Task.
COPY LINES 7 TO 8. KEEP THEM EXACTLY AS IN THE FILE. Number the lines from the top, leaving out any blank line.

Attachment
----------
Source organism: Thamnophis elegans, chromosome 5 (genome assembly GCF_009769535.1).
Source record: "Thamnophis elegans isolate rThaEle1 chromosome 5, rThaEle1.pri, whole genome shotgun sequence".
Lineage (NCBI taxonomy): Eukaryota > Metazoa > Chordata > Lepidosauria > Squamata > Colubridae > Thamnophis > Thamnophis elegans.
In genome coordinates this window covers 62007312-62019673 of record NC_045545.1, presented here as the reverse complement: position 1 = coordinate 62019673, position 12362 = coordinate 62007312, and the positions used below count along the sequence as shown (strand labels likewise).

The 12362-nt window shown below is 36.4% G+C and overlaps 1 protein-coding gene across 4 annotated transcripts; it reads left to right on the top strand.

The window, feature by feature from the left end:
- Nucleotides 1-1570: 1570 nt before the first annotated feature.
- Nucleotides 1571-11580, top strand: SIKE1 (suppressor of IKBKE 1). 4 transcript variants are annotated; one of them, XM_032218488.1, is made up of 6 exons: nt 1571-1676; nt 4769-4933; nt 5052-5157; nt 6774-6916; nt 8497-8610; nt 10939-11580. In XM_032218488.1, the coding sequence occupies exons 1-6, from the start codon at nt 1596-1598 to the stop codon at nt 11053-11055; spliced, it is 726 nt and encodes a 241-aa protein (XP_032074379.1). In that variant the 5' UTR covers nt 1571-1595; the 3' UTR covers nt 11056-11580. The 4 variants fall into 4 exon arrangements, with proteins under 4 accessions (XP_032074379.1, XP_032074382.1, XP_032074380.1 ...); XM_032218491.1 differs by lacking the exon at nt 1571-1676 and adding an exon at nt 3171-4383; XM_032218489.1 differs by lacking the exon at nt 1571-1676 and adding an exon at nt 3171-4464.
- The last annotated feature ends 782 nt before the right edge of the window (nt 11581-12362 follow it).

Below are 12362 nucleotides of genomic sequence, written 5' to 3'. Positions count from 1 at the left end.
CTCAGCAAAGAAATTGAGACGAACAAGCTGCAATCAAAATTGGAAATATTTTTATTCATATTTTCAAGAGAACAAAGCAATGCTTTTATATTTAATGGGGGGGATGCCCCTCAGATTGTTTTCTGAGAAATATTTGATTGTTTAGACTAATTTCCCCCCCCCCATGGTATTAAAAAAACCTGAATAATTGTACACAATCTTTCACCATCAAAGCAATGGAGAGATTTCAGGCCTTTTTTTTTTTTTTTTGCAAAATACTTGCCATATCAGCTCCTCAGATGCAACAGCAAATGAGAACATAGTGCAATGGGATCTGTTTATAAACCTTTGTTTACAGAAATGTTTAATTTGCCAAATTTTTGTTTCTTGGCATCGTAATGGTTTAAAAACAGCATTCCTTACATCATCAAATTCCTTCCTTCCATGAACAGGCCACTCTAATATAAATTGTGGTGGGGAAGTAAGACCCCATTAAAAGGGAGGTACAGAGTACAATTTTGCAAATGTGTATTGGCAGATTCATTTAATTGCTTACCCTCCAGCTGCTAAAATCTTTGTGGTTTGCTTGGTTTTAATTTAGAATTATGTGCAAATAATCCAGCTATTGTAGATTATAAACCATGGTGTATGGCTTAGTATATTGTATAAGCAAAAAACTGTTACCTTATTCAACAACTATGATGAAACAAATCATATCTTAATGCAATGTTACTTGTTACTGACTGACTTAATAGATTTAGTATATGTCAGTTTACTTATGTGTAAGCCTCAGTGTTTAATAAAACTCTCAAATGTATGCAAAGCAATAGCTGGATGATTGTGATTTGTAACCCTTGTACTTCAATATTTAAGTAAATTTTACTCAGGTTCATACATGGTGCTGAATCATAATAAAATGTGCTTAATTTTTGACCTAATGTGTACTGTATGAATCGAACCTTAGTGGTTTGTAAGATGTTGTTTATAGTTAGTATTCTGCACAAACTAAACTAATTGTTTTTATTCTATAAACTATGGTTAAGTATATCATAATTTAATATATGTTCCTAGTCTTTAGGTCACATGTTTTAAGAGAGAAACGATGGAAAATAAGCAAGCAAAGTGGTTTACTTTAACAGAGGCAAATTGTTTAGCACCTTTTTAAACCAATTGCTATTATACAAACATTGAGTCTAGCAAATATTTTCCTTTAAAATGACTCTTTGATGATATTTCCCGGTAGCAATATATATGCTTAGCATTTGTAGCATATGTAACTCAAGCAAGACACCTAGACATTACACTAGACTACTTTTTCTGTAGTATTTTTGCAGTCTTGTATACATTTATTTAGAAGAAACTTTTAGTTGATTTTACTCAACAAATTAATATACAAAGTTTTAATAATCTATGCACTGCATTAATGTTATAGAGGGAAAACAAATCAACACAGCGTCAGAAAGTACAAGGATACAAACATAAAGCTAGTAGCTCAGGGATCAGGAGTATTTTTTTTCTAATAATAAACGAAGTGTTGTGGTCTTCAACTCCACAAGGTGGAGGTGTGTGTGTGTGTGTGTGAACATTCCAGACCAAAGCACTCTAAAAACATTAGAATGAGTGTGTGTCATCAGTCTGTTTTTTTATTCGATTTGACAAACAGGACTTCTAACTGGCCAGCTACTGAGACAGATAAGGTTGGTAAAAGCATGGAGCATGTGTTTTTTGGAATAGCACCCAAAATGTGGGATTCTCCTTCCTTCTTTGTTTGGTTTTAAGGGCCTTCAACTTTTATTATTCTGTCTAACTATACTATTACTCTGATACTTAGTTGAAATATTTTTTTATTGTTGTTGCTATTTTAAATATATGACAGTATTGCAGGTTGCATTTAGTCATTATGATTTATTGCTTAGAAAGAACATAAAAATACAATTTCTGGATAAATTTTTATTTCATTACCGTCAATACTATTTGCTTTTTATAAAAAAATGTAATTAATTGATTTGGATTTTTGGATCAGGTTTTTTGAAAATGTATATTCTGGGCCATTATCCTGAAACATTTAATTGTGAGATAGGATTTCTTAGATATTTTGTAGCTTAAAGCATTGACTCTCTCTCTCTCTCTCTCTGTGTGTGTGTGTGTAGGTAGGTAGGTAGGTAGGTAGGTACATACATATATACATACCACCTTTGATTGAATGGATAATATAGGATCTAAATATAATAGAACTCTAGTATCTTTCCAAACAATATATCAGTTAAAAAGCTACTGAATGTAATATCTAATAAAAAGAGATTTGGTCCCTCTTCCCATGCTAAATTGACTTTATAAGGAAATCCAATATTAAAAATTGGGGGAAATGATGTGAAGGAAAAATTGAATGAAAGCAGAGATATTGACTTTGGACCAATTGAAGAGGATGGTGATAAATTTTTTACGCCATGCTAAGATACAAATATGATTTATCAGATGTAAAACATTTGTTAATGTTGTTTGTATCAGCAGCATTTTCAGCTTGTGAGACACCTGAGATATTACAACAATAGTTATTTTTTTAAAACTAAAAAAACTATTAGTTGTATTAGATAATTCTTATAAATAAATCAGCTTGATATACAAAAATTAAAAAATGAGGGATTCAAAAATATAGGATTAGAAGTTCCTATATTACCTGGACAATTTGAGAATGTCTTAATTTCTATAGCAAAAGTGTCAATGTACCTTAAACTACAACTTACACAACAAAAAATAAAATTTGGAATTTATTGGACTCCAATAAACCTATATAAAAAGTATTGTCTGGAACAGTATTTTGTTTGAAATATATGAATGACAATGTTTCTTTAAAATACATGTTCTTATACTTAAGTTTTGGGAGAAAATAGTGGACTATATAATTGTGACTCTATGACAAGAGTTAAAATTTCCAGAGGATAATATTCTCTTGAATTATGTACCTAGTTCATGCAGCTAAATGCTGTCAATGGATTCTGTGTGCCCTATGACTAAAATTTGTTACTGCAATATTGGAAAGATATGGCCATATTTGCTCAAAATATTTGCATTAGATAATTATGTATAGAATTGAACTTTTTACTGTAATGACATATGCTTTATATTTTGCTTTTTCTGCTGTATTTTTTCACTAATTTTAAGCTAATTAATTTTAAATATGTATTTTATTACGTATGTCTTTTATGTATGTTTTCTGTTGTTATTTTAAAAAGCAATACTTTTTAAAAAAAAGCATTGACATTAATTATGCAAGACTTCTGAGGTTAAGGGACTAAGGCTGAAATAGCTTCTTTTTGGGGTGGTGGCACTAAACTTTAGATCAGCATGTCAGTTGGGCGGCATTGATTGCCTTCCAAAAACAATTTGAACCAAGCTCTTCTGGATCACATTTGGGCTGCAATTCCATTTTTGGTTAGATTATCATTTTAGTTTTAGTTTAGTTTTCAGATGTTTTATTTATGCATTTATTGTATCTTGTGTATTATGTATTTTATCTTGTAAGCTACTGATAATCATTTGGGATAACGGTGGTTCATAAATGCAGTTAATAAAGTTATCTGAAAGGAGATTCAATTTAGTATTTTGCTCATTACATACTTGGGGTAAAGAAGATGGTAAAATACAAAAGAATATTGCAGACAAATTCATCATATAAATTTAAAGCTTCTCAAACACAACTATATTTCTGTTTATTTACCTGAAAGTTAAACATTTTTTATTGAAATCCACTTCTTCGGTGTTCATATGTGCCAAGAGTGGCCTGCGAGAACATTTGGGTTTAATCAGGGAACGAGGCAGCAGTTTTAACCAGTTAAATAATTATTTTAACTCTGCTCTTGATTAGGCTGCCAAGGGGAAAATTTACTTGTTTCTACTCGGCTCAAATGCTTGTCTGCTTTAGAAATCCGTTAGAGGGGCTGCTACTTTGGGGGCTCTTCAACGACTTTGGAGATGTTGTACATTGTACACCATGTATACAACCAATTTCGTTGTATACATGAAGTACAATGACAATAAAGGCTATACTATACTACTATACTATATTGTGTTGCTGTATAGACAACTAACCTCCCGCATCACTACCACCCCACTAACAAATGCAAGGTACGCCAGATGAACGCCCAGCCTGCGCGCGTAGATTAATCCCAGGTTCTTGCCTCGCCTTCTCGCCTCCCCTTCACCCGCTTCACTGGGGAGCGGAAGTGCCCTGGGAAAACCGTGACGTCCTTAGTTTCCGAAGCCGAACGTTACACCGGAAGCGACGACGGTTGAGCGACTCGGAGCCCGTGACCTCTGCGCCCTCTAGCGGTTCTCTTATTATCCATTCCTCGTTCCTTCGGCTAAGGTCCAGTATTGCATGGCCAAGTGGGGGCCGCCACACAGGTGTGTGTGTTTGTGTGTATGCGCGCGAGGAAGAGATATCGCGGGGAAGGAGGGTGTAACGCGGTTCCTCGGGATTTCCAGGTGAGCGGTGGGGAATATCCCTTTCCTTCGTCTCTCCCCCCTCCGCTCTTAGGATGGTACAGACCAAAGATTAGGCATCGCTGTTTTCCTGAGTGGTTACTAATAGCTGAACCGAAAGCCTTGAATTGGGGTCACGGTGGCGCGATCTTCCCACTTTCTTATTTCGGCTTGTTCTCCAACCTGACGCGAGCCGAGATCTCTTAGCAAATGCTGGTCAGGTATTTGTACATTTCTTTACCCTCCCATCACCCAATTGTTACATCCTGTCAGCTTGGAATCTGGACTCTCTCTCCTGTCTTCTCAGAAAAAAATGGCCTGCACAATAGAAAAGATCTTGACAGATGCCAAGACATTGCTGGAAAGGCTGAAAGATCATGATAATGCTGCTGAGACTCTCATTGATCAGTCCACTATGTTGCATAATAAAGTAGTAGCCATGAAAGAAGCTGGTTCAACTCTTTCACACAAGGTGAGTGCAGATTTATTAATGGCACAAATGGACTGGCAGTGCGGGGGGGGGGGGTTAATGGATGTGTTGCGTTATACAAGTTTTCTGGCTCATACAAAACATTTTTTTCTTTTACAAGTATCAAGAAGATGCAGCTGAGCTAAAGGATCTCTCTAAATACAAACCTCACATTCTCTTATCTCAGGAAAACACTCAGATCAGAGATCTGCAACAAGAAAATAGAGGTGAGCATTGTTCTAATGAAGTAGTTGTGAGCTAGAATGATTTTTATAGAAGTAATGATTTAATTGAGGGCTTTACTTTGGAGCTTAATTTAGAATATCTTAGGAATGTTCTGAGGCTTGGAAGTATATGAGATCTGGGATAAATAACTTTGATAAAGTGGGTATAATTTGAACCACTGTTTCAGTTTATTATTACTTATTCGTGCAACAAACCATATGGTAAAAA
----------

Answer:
- Nucleotides 1-1570: 1570 nt before the first annotated feature.
- Nucleotides 1571-11580, top strand: SIKE1 (suppressor of IKBKE 1). 4 transcript variants are annotated; one of them, XM_032218488.1, is made up of 6 exons: nt 1571-1676; nt 4769-4933; nt 5052-5157; nt 6774-6916; nt 8497-8610; nt 10939-11580. In XM_032218488.1, the coding sequence occupies exons 1-6, from the start codon at nt 1596-1598 to the stop codon at nt 11053-11055; spliced, it is 726 nt and encodes a 241-aa protein (XP_032074379.1). In that variant the 5' UTR covers nt 1571-1595; the 3' UTR covers nt 11056-11580. The 4 variants fall into 4 exon arrangements, with proteins under 4 accessions (XP_032074379.1, XP_032074382.1, XP_032074380.1 ...); XM_032218491.1 differs by lacking the exon at nt 1571-1676 and adding an exon at nt 3171-4383; XM_032218489.1 differs by lacking the exon at nt 1571-1676 and adding an exon at nt 3171-4464.